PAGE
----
With war to the West, and no escape to the East, the evil tyrant Kadia sets her sights on the six kingdoms. Haven's neighbors are quick to fall under the swords of Kadia's shadow soldiers, leaving a sea of bodies and a clear path to Haven's only home. Haven must make a choice; take her people and flee to the foreign Republic across the sea or lead a last stand against a powerful dictator.



Loch Lochy, the Highlands, Scotland

After an exciting experience it is not easy to go back to your everyday life. After a journey, you download, order and archive the pictures you’ve taken and look at your travel notes: all those beautiful moments flew at the speed of light and left you astonished,  with beautiful memories but also the awkward impression that you dreamt and have just woken up. Maybe writing can help you fix them somewhere in a safer place and make them somehow more real.

Scotland, at last!

Eilean Donan Castle 

Scotland is the 3-M land: the land of magic, mist and myth. How could one resist its charms? I simply couldn’t.  Last year, after a very brief visit,  I had to promise myself I would soon go back to see more of it. I did it in July and here I am,  back from an incredible tour,  which has been as magical, misty and mythical as Scotland in my dreams.  In our 10-days’ schedule an unforgettable series of fantastic sites, a variety of wonderful places, which I had the opportunity to visit  in the company of four of my anglophile friends.

One of the themes of our  tour was Outlander, the best-selling saga set in Scotland written by Diana Gabaldon,  as well as its TV adaptation.   We managed to visit a few of the main locations they used in seasons one and two or important sites mentioned in the books.



... dark – and darkly humorous – European crime fiction at its best... (Reader Dad Blog)

Rage is a book by Poland’s number one crime writer, Zygmunt Miłoszewski, which has been released just yesterday in English.  It became one of the bestselling books in Polish literary history when it came out last year.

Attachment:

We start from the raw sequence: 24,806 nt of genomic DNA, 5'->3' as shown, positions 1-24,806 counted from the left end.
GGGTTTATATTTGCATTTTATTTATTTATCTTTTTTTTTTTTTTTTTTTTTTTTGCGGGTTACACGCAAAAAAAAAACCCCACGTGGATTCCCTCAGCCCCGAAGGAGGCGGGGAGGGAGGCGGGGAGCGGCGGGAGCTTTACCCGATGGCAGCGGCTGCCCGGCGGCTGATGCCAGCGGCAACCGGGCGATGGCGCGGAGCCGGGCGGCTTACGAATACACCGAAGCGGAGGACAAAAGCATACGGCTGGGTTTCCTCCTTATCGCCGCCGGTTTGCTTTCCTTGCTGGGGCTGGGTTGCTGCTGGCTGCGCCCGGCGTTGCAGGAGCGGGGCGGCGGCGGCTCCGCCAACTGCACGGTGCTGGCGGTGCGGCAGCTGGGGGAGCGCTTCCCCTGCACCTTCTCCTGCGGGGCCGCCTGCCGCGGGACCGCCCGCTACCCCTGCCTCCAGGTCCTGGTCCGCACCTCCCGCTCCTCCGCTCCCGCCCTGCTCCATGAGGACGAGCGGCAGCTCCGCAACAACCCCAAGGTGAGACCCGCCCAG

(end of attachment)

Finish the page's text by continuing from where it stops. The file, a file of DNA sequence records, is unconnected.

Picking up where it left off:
Zygmunt Miłoszewski is the biggest name in Polish crime fiction, his addictive, gritty novels have been compared to the Scandinavian crime masters. The first two novels Prosecutor Szacki series (A Gain of Truth and Entanglement) have been made into films and BBC Radio 4 are currently in the process of dramatizing Grain of Truth for radio. His books have been translated into over 13 different languages. 

Here’s a special excerpt for you,  readers of FLY HIGH! 

Chapter Two

For a while Szacki was lost. He remembered Olsztyn’s Warszawska Avenue as a wide road leading out of town past the university, but it turned out to have an uglier sister—a short extension lined with scruffy little tenements right next to the Old Town. He had to turn left by Jan’s Bridge. The hospital was located opposite something that called itself the “regional beer center.”
He showed the guard his ID and found a parking spot between the buildings. This had once been the German garrison hospital, probably of lesser importance, as the buildings of immortal red brick looked much smaller and more modest than the neo-Gothic blocks of the city hospital. Part of it looked neglected, and part had been renovated, with a modern interior that was nicely integrated with the German architecture. The place had the atmosphere of a building site, arising from the fact that Olsztyn’s university medical faculty had only been up and running for a few years. In a short time a squalid military hospital had been transformed into a clinical marvel. Szacki had been to see Żenia’s mother here last year and had realized that on the whole it had quite a human dimension, compared with the various medical monstrosities he had seen in his career. That had been during a hot spring, when the chestnut trees were flowering among the buildings, and the old brick walls exuded a pleasant chill.